The first time I ever went overseas (to Vietnam) everyone was so eager to give me advice. It frustrated me that everyone thought they were a bloody expert when the only slice of wisdom they ever gave me was “don’t drink the water!” It wore thin pretty fast.
…Until now.
I can now say that, however inadvertently, I drank the water and MY GOD I have never been that sick in my life.
Off we went on our glorious honeymoon. It was meant to be three weeks of romantic newlywed bliss, just the two of us. Just us – no intestinal parasites invited, thank you very much.
Six days in, a lovely Giardia infection changed all that. In case you’re not familiar with it, Giardia is a protozoan parasite that infects the small intestine and, without getting too gory, can make you really ill. For me personally, it was the secondary symptoms that were the worst – the violent shaking, the sensation of chinese burns all over my skin and the stomach twisting cramps made the other obvious symptoms look like a cakewalk.
I fell ill on 21st December and it’s now the 18thJanuary; after some heavy duty meds, I can finally say I’m feeling much better, although I still have to take the medication for a while longer. I had to go back to work this week and let’s face it, I really could have used a stiff drink each day when I got home but alas, my liver is shot and I’m not allowed to drink.
The moral of my story is this: when travelling frequently, it’s easy to become complacent. It’s easy to dismiss advice because we are now the experts. Even though I was careful, this has been a big wake-up call for me – I might be reasonably well travelled but when it comes to world domination, the bugs win hands down.
Be careful folks. When people tell you not to drink the damn water, they really just have your best interests at heart.

resolution shmesholution

Ugh, it’s resolutions time. I have some I would like to make, but I also have some bigger ideas that I thought were worth sharing too. Maybe rather than make specific resolutions I probably won’t keep, I should make broader observations about how I can improve my life and focus on them instead. For example, last year I told myself I was a hard person to be friends with and that I should make attempts to be more social and it worked! As opposed to the one where I was meant to cook one new meal per week… yeah, that definitely didn’t happen. Nor did I stop biting my nails or cease online shopping.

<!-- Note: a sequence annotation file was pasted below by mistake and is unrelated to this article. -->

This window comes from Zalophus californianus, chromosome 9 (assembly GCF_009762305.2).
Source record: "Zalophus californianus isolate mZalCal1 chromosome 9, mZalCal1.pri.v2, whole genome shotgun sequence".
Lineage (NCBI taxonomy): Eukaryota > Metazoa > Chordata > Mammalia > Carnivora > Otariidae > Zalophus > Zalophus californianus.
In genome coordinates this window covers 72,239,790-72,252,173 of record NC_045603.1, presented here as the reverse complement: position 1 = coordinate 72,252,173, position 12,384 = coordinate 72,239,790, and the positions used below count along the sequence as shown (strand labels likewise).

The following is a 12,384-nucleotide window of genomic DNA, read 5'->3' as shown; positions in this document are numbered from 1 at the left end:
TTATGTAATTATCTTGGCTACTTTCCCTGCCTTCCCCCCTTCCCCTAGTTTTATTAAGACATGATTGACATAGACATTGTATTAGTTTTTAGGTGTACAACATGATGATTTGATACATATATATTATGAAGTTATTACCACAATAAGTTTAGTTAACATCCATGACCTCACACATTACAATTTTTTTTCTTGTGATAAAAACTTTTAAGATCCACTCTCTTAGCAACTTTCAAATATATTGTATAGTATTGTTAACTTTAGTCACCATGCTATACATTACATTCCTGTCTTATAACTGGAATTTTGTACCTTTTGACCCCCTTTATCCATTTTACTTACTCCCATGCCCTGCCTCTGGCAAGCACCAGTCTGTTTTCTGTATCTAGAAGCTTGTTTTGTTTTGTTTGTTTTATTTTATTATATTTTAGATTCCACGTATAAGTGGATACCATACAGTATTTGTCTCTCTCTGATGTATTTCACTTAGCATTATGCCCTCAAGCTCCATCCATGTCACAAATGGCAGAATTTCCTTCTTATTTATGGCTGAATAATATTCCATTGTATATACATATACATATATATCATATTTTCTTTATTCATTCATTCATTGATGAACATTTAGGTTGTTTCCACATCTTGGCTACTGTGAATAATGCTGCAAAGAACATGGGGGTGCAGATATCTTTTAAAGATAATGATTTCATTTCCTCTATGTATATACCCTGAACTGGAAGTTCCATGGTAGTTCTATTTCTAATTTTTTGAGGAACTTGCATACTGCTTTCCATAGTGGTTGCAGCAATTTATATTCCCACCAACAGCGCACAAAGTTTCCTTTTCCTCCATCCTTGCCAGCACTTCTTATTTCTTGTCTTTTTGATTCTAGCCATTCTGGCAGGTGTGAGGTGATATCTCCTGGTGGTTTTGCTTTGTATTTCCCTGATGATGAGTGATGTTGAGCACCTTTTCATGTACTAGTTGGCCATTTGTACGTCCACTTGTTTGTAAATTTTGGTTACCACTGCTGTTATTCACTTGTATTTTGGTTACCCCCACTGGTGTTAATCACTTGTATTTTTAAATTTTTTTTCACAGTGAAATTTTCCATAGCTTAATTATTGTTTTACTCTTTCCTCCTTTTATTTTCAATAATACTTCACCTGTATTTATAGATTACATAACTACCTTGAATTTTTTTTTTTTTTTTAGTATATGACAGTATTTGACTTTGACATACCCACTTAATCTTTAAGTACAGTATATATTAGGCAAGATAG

1. Make a plan for my life… and stick to it.

 

It doesn’t have to be concrete but it does have to be a vague idea of what I want, where I’m heading and how I’m going to get there. I’m good at the detailed “five-year plan” but I’m not good at sticking to it as I have a short attention span.

 

  1. Understand that life doesn’t go according to plan, and learn to adapt accordingly.

 

As above, I need to be more driven and not throw in the towel at the first sign of difficulty. Which leads to…

 

  1. Have more GRIT.

 

I was watching a TED Talk by Angela Lee Duckworth about students’ learning styles and how measures of IQ, backgrounds etc don’t have that much bearing on a kids success, but rather their stamina and attitude determines whether or not they graduate. I realised this is true, and can be applied to everyone, not just youngsters. I am guilty of wasting intelligence and talent because I don’t see things through and I don’t seem to have the stamina to follow something to completion when the goal is too long-term.

 

  1. Stop burying my head in the sand.

 

This is a gradual one; I see improvement has been made but I’d like to step it up a notch. I’m notorious for ignoring bad things, hoping they’ll go away… Newsflash: they don’t. They get worse.

 

  1. Exercise my brain… Not just at work.

 

Work exhausts me because I’m constantly problem-solving and having to practice my ‘lateral thinking’. It’s a great challenge, but sometimes we need other challenges to ward off the otherwise inevitable insanity that comes with such jobs. So, I’m considering taking up French again, or maybe some other class once or twice a week. Which brings me to…

 

  1. Exercise in general.

 

I know, boring. But this year I’m not going to get all funny about my weight and fitness. This year, I’d like to embrace some activities that are fun bit that just happen to get me moving. Sticking with volleyball will be good but also perhaps adding ballet or another form of dance… Just a new outlet that will keep me occupied and be a nice stress release.